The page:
Why quitting alcohol seems so hard
How to stop drinking

Why the thought of quitting drinking seems so hard (and what to do about it)

I remember exactly how it felt. I would drink red wine (heavily) every evening, then the next day through my foggy head I would feel a sense of regret alongside unease and worry about the damage the daily boozing was doing to my mind and my body. But the thought of stopping drinking just seemed absurd, I firmly believed I needed alcohol in my life. I had convinced myself that it helped me relax, helped my have fun and ensured I got a good night of sleep.

As the years passed by the daily habit continued, I was drinking more and becoming less connected. I put alcohol before the most important things in my life, my family, my career and even my health. Eventually I reached a point where I knew I had to do something, I just didn’t know what it was that I needed to do.

Obviously I considered giving up and I even managed the odd day here and there without drinking, but the thought of a life without alcohol filled me with complete and utter dread. So if the thought of it made me feel this bad imagine how awful the reality would be…

So I carried on drinking, I lived in a constant place of worrying about how much alcohol I was drinking alongside not knowing what to do for the best. I used alcohol to numb these thoughts and feelings, but as soon as the booze blur had faded away everything came flooding back.

I had drunk daily for over 25 years, so the thought of quitting was always going to be uncomfortable and hard. This was a deeply ingrained habit and I firmly believed I needed alcohol to be happy and stay sane. I started to realise that I needed to see things from a new perspective if I was ever going to find some kind of freedom and peace in my life.

I have now learned that the most painful point in the journey to freedom from alcohol is when you find yourself knowing you have a problem but not knowing what on earth to do about it. You end up swinging like a pendulum between failed attempts to cut back your drinking or quit and then drinking more to ease your worries, this cycle can go on for years until you finally get to a point where enough is enough and you decide something has to change.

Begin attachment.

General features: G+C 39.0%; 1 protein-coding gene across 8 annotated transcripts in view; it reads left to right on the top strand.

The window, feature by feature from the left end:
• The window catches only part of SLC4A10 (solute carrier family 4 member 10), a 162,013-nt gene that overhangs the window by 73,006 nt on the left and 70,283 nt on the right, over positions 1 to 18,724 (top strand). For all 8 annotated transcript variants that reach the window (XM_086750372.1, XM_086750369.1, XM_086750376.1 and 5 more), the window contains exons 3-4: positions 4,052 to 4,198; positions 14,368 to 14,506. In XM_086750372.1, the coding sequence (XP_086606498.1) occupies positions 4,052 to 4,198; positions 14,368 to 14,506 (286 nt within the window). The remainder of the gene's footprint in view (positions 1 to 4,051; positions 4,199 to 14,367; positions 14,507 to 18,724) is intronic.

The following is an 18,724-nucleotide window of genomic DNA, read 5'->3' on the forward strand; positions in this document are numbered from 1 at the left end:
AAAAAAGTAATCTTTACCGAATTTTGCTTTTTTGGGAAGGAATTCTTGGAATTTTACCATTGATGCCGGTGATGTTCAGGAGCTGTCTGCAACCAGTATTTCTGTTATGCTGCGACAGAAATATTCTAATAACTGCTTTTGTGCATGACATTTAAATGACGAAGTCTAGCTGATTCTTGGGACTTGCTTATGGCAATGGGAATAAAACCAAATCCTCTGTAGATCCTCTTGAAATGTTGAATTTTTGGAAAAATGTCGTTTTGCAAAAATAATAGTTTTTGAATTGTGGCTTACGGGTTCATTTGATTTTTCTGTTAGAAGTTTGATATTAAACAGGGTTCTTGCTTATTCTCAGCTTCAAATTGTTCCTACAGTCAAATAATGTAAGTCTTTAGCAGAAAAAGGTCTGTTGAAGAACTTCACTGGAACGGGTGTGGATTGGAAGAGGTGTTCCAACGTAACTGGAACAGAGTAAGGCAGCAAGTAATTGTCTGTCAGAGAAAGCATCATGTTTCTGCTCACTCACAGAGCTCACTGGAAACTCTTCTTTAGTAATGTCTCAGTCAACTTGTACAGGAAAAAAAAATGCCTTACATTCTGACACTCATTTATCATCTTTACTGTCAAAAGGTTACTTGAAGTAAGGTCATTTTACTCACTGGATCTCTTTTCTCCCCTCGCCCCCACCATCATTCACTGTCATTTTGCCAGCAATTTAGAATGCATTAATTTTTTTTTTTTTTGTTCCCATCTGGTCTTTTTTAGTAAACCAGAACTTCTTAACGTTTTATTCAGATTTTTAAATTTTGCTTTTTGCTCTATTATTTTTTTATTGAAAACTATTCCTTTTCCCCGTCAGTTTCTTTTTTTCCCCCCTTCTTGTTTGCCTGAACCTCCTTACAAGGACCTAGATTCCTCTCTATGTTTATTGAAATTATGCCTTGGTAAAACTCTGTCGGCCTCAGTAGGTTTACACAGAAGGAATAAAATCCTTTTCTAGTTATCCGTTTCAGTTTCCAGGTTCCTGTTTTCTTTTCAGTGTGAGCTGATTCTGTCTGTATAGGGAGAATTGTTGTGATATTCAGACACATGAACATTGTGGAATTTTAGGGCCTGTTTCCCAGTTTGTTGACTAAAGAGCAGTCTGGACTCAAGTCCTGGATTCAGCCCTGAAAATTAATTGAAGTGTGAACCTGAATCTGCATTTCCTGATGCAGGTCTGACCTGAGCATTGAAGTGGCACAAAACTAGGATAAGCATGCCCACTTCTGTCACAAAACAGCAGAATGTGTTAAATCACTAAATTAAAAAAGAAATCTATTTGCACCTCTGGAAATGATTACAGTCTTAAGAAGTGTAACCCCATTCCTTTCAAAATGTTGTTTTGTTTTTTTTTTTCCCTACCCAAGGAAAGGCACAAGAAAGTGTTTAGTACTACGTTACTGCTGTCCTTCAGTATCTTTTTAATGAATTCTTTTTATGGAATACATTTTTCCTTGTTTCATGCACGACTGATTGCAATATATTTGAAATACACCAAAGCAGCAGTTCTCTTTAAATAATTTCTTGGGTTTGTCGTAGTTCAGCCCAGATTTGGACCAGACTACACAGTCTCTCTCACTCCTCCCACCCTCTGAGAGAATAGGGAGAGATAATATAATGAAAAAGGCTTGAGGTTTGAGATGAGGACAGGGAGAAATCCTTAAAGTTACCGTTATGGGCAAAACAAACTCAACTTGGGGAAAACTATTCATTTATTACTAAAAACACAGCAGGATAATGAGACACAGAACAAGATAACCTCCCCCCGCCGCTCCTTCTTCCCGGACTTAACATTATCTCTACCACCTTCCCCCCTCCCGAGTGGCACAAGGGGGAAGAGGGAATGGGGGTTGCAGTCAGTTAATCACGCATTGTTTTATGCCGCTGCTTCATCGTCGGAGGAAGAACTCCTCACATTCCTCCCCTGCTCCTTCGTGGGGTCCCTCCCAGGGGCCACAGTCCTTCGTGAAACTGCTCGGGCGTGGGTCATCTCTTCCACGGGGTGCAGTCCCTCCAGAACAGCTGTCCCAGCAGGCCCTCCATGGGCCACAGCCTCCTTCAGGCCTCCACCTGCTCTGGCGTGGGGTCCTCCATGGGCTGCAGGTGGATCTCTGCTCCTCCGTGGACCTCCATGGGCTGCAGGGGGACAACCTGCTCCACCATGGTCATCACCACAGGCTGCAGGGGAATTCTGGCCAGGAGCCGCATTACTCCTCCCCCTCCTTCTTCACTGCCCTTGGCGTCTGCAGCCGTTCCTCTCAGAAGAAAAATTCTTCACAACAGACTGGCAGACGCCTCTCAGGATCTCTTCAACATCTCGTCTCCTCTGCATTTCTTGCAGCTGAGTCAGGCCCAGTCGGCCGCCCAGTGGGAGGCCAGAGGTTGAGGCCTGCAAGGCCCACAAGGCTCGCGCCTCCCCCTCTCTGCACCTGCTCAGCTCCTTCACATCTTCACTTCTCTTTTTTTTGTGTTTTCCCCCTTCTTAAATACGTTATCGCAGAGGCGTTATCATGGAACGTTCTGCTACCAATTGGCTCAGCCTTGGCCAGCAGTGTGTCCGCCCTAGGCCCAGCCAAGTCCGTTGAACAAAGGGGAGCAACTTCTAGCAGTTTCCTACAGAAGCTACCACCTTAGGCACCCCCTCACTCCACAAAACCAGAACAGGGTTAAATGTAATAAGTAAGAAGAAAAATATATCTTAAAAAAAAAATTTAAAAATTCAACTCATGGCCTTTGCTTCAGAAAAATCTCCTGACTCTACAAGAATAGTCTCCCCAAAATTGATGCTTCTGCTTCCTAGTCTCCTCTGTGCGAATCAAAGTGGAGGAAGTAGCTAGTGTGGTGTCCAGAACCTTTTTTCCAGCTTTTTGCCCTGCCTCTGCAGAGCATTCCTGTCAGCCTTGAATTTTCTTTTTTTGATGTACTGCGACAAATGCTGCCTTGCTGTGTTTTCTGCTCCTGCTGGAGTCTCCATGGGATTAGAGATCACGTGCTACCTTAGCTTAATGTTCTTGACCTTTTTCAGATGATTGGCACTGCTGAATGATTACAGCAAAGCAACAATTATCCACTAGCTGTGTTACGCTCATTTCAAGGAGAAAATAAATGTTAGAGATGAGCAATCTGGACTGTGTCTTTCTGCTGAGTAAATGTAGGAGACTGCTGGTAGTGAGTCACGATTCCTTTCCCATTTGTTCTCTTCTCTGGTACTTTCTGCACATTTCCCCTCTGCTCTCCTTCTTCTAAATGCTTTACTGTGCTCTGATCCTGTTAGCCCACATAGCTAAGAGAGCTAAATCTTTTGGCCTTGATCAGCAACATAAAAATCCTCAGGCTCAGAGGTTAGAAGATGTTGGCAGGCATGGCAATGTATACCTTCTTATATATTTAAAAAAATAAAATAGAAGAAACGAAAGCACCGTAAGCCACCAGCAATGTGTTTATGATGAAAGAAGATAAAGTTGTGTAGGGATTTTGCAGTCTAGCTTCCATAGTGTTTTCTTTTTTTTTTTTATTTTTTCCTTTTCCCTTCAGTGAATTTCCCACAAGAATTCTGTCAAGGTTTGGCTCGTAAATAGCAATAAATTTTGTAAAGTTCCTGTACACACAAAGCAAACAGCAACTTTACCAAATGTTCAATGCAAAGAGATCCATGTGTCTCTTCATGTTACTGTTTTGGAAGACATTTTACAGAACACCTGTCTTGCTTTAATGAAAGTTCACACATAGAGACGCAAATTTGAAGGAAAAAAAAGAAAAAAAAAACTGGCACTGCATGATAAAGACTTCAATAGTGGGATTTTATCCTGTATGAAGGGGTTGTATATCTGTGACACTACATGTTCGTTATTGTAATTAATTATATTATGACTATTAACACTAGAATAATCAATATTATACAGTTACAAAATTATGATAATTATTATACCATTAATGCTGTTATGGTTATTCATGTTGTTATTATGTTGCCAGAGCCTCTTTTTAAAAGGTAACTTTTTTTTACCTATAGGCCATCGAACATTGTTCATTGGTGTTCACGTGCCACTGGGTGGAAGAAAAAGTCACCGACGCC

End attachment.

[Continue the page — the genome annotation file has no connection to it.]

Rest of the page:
That decision to make a change has to come from within, this is the first important step to claiming back the power that alcohol has taken from you. It is important to recognise that this discomfort is a sign that something has to change and we should be grateful that we have been given a warning signal instead of just carrying on boozing ourselves to an early grave in complete unawareness.

Once I had decided I had to do something I already felt happier, I was now in the early stages of a journey of self-improvement and I was going to start enjoying what I discovered along the way. Granted, it may not be easy and there were bound to be some highs and lows, but at least I was doing something positive and I felt like I was getting back in control of my life.

The next step from here was to educate myself. I had spent the last 25+ years believing alcohol was helping me and serving me in a positive way, but what if everything I had come to believe was wrong? It was time to find out. I turned to books, blogs, online videos and tutorials to start learning everything I possibly could about life without alcohol. I gained knowledge about all the tools and tactics needed in sobriety and also started to understand the huge benefits that come in a life free from booze.

As I started to learn more I grew stronger and felt more in control. I could see that an alcohol-free life looked incredibly appealing but I also knew it wasn’t just going to be handed to me on a plate, I was going to have to work for it.

So I kept learning, I kept reading and I kept growing as a person to get to that place of freedom from alcohol. Of course I had some slip ups along the way, we all do, it is part of the growth process. But eventually and with continued work I got to a point where alcohol started to feel insignificant and unimportant in my life and that was when I started to feel like I was truly free.

Over time I also started noticing the amazing improvements to my body, my mind and my sense of well-being, this was a huge motivator and helped me kick on with my journey to complete freedom from alcohol. On top of this, I made sure I was accountable to other people and made some amazing new friends in a number of awesome online sober groups. This support and accountability is so powerful.

As the alcohol-free months passed by I slowly started to almost forget about alcohol, I no longer drank it was as simple as that. It just got easier and easier, yes those first few weeks were tough as I was changing a habit of (almost) a lifetime, but slowly it all changed and I felt like a caterpillar that was finally transforming into the beautiful butterfly that should have been spreading its wings many, many years ago.

I think at the start when we are experiencing pain and discomfort because it all just seems so hard it is really important to think of the long term picture and whether you want to stay stuck as the caterpillar or whether you want to become the beautiful butterfly you deserve to be.

With the knowledge, the support and the right tools making this change isn’t as hard as you might think, especially if you approach the whole journey with a sense of excitement about the incredible new life that awaits you. You just need to take the first step, pick up the first book, read the first chapter and before you know it you are on your way to freedom.

So spread your wings, it’s time to fly!


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